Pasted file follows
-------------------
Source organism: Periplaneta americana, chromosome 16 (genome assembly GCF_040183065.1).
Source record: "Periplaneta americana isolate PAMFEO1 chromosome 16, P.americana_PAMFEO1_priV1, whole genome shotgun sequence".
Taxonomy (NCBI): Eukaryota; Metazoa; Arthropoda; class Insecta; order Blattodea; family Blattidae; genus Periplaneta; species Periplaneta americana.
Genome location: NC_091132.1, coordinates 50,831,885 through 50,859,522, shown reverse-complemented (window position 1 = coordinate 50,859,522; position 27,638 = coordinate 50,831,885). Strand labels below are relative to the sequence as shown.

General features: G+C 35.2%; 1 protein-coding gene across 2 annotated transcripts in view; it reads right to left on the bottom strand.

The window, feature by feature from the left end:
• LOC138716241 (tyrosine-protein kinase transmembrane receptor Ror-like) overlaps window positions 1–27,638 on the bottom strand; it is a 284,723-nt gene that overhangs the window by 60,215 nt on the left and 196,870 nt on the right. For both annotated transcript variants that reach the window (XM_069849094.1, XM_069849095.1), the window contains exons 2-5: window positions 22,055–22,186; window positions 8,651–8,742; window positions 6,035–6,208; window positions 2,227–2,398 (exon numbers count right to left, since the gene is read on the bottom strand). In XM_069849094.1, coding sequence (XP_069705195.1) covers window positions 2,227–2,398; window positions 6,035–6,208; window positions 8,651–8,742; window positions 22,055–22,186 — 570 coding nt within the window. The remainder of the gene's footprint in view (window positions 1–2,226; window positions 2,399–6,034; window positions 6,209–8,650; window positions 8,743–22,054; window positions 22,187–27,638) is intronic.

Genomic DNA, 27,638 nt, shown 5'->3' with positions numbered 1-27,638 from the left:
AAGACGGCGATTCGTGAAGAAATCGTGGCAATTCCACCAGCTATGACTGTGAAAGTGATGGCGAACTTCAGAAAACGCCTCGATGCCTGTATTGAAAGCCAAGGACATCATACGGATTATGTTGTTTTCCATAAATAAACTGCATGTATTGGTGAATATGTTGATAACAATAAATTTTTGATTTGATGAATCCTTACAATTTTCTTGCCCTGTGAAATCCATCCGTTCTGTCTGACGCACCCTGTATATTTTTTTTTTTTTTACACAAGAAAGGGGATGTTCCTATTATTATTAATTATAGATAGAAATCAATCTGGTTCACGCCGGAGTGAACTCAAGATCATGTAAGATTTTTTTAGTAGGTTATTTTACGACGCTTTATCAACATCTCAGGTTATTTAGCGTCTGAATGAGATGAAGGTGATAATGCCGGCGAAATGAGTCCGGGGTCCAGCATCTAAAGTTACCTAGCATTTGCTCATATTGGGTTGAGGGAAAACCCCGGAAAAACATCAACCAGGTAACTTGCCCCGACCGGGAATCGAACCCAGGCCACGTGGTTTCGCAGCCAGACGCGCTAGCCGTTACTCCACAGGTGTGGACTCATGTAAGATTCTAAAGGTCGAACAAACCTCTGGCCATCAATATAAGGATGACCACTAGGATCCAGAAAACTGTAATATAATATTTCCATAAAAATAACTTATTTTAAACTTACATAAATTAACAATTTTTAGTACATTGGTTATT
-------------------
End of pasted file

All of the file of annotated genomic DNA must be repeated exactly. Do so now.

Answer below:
Source organism: Periplaneta americana, chromosome 16 (genome assembly GCF_040183065.1).
Source record: "Periplaneta americana isolate PAMFEO1 chromosome 16, P.americana_PAMFEO1_priV1, whole genome shotgun sequence".
Taxonomy (NCBI): Eukaryota; Metazoa; Arthropoda; class Insecta; order Blattodea; family Blattidae; genus Periplaneta; species Periplaneta americana.
Genome location: NC_091132.1, coordinates 50,831,885 through 50,859,522, shown reverse-complemented (window position 1 = coordinate 50,859,522; position 27,638 = coordinate 50,831,885). Strand labels below are relative to the sequence as shown.

General features: G+C 35.2%; 1 protein-coding gene across 2 annotated transcripts in view; it reads right to left on the bottom strand.

The window, feature by feature from the left end:
• LOC138716241 (tyrosine-protein kinase transmembrane receptor Ror-like) overlaps window positions 1–27,638 on the bottom strand; it is a 284,723-nt gene that overhangs the window by 60,215 nt on the left and 196,870 nt on the right. For both annotated transcript variants that reach the window (XM_069849094.1, XM_069849095.1), the window contains exons 2-5: window positions 22,055–22,186; window positions 8,651–8,742; window positions 6,035–6,208; window positions 2,227–2,398 (exon numbers count right to left, since the gene is read on the bottom strand). In XM_069849094.1, coding sequence (XP_069705195.1) covers window positions 2,227–2,398; window positions 6,035–6,208; window positions 8,651–8,742; window positions 22,055–22,186 — 570 coding nt within the window. The remainder of the gene's footprint in view (window positions 1–2,226; window positions 2,399–6,034; window positions 6,209–8,650; window positions 8,743–22,054; window positions 22,187–27,638) is intronic.

Genomic DNA, 27,638 nt, shown 5'->3' with positions numbered 1-27,638 from the left:
AAGACGGCGATTCGTGAAGAAATCGTGGCAATTCCACCAGCTATGACTGTGAAAGTGATGGCGAACTTCAGAAAACGCCTCGATGCCTGTATTGAAAGCCAAGGACATCATACGGATTATGTTGTTTTCCATAAATAAACTGCATGTATTGGTGAATATGTTGATAACAATAAATTTTTGATTTGATGAATCCTTACAATTTTCTTGCCCTGTGAAATCCATCCGTTCTGTCTGACGCACCCTGTATATTTTTTTTTTTTTTACACAAGAAAGGGGATGTTCCTATTATTATTAATTATAGATAGAAATCAATCTGGTTCACGCCGGAGTGAACTCAAGATCATGTAAGATTTTTTTAGTAGGTTATTTTACGACGCTTTATCAACATCTCAGGTTATTTAGCGTCTGAATGAGATGAAGGTGATAATGCCGGCGAAATGAGTCCGGGGTCCAGCATCTAAAGTTACCTAGCATTTGCTCATATTGGGTTGAGGGAAAACCCCGGAAAAACATCAACCAGGTAACTTGCCCCGACCGGGAATCGAACCCAGGCCACGTGGTTTCGCAGCCAGACGCGCTAGCCGTTACTCCACAGGTGTGGACTCATGTAAGATTCTAAAGGTCGAACAAACCTCTGGCCATCAATATAAGGATGACCACTAGGATCCAGAAAACTGTAATATAATATTTCCATAAAAATAACTTATTTTAAACTTACATAAATTAACAATTTTTAGTACATTGGTTATT